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RE: Proposed issue: site metadata hook

From: <Patrick.Stickler@nokia.com>
Date: Thu, 13 Feb 2003 10:04:50 +0200
Message-ID: <A03E60B17132A84F9B4BB5EEDE57957B01B90B57@trebe006.europe.nokia.com>
To: <timbl@w3.org>
Cc: <jos.deroo@agfa.com>, <www-tag@w3.org>, <www-tag-request@w3.org>

> -----Original Message-----
> From: ext Tim Berners-Lee [mailto:timbl@w3.org]
> Sent: 13 February, 2003 00:58
> To: Stickler Patrick (NMP/Tampere)
> Cc: jos.deroo@agfa.com; www-tag@w3.org; www-tag-request@w3.org
> Subject: Re: Proposed issue: site metadata hook
> On Wednesday, Feb 12, 2003, at 07:27 US/Pacific, 
> Patrick.Stickler@nokia.com wrote:
> >
> >
> >> -----Original Message-----
> >> From: ext Jos De_Roo [mailto:jos.deroo@agfa.com]
> >> Sent: 12 February, 2003 17:22
> >> To: Stickler Patrick (NMP/Tampere)
> >> Cc: timbl@w3.org; www-tag@w3.org; www-tag-request@w3.org
> >> Subject: RE: Proposed issue: site metadata hook
> >>
> >>
> >>
> >> Sorry to stumble in and maybe I'm totally lost in all this
> >> threads, but right now I fail to see the need for MGET...
> >
> > Then please read the entire thread ;-)
> >
> Maybe you should yourself :-)
> This thread is NOT about how to extend the web for semantic 
> web engines.
> It is a thread about how to get site metadata, such as robots.txt
> and /w3c/p3p and /favico, without using "well known"  pathnames.

Well, forgive me for disagreeing, but IMO the *best* way to
get site metadata is to treat the site the same as any other
resource denoted by a URI and obtain a description about that
resource in the same manner that one would obtain a description
about any resource -- based on semantic web machinery.

This is a *prime* example of where the semantic web is needed
and the kind of functionality provided by something like MGET.

> > Jos, what if I have a URI <http://example.com/foo> and nothing
> > more, and want to know what it means and want to ask the server
> > http://example.com to tell me. How do I do that?
> >
> You do an HTTP GET.  That will give you a representation of 
> the document
> <http://example.com/foo>.  It will give you enough HTTP metadata
> to decode that representation.

Nonesense. A description about a resource is *not* a representation
of the resource. If you want knowlege about the resource, GET will
provide you *nothing* but a representation.

Here's a use case to demonstrate this:

You have a resource named http://example.com/foo.rdf which happens
to be an RDF/XML instance defining some knowledge.

Now, I want some information about that RDF/XML instance. 

If I do an HTTP GET on http://example.com/foo.rdf, I get a representation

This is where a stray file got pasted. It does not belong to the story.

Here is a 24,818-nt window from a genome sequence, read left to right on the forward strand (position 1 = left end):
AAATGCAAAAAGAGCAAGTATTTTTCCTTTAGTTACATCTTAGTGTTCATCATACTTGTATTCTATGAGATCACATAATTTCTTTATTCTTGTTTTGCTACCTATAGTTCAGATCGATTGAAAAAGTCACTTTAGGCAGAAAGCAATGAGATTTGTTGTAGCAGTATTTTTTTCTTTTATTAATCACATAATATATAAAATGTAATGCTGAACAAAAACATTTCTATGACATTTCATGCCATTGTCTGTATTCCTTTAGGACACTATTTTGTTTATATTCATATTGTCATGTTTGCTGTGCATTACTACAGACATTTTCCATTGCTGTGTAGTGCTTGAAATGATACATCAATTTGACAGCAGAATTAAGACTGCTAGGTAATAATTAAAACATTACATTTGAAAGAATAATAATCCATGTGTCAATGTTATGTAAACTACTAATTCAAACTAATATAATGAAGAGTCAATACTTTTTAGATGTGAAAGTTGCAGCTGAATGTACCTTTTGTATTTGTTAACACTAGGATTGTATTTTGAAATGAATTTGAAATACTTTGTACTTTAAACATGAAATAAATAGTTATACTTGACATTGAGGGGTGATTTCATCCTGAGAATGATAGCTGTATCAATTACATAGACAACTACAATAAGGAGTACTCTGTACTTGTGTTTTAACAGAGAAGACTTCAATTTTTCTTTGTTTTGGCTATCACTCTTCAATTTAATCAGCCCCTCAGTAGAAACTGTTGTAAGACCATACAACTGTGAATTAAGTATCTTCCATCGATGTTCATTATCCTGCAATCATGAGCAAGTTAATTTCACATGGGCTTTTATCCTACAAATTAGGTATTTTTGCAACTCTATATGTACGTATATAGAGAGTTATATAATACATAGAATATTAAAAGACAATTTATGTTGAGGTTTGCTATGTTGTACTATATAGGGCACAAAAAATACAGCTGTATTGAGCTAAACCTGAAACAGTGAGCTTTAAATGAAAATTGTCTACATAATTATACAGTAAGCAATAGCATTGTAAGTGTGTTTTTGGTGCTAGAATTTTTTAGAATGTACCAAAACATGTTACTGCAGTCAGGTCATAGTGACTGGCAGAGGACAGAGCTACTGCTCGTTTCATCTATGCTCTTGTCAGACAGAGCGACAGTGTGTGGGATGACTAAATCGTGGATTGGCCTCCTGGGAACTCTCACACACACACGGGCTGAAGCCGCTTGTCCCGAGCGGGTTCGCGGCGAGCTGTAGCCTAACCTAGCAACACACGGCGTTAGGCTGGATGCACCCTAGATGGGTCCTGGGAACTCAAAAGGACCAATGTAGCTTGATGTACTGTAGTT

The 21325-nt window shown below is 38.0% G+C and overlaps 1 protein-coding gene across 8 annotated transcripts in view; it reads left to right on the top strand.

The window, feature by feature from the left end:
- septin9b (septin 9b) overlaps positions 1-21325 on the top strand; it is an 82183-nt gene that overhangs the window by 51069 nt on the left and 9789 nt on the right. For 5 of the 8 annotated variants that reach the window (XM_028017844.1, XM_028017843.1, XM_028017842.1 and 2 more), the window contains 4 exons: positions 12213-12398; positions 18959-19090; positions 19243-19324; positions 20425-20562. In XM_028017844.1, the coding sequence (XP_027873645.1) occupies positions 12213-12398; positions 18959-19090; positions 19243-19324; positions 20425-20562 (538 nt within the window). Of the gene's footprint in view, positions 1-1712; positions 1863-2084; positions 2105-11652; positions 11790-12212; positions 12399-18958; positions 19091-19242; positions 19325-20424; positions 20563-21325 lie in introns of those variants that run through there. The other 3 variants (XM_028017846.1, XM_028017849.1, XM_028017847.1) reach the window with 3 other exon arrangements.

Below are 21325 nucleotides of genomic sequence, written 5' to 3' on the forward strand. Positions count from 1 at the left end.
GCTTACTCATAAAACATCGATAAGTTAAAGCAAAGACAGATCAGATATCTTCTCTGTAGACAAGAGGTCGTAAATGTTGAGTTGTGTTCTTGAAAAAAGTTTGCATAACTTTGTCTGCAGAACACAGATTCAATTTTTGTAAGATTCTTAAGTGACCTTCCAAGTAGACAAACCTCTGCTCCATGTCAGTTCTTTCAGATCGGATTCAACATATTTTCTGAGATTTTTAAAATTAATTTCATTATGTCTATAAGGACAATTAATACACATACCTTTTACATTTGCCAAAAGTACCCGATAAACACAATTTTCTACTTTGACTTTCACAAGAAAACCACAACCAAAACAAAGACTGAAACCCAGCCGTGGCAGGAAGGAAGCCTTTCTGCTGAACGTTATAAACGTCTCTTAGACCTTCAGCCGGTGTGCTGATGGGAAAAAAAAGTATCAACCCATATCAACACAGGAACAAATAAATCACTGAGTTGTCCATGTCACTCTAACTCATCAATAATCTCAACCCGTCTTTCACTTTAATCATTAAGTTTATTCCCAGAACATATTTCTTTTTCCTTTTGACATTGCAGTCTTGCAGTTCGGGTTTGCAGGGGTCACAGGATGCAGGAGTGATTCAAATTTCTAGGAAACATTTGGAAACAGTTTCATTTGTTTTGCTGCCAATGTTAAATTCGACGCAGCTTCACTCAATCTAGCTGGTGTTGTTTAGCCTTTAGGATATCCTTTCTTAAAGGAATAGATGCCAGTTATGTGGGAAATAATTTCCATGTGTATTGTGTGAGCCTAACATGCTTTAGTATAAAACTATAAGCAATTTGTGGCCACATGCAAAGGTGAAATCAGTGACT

of that RDF/XML instance, *not* information *about* that RDF/XML instance.

If I try to use content negotiation and say Content-Type: text/rdf
that doesn't help, since the GET is already returning that content type!

Representations and descriptions are *disjunct* and we need distinct
machinery to interact with both, based on the same URI.

Now, if I were to do an MGET on http://example.com/foo.rdf, *then* I
would recieve an RDF/XML instance that *describes* rather than represents
the specified resource.

Now, it is true that if one added an http tag such as Meta-Location
and included it in every GET, HEAD, OPTION, etc. response then *if*
the body of knowledge known by a server had a distinct URI defined,
then that could be communicated by that tag. So if 
http://example.com/META/foo.rdf or the like denoted the body of
knowledge known about http://example.com/foo.rdf then e.g. 
HEAD http://example.com/foo.rdf could include in its response

   Meta-Location: http://example.com/META/foo.rdf

and the agent could then

GET http://example.com/META/foo.rdf

and, yes, that could be made to work, BUT:

1. It requires two system calls to obtain the metadata
2. It requires two URIs for every resource on the web
3. The agent has no idea what kind of representation it will
   get for the description, not even that it will be RDF
4. It encourages voluminous, monolithic documents describing
   large numbers of resources rather than descriptions
   specific to the resource indicated

In short, it's a hack. Sure it can work, but it's hardly what I
would consider an elegant solution.

The opportunities for both technical and practical problems 
are great.
> > That is what this thread is about. How to obtain a description of
> > a resource when all one has is the URI denoting it and *nothing*
> > else.
> No, it was originally a thread about how to get metadata about the 
> entire site.

I consider everything I have written to be precisely about that
issue, and consider this issue to be exactly about how one
obtains knowledge about resources -- whether those resources
are a web site, or anything else.

> If the hook can be used for metadata about arbitrary pages in general,
> then so well and good, 

Not just "pages" but *any* arbitrary resource denoted by a URI.

Why would we not want to kill a trillion birds with the same
stone rather than just one?

> but that is not the proposed TAG issue 
> for this 
> thread.

Fair enough.

If you still think I'm talking about something else, then
I formally propose a new TAG issue -- addressing which formal
and official extensions to HTTP are required to achieve a seamless
and efficient interface between the Web and the Semantic Web.

And this new issue IMO fully subsumes the issue that you are



Patrick Stickler, Nokia/Finland, (+358 40) 801 9690, patrick.stickler@nokia.com
Received on Thursday, 13 February 2003 03:05:07 UTC

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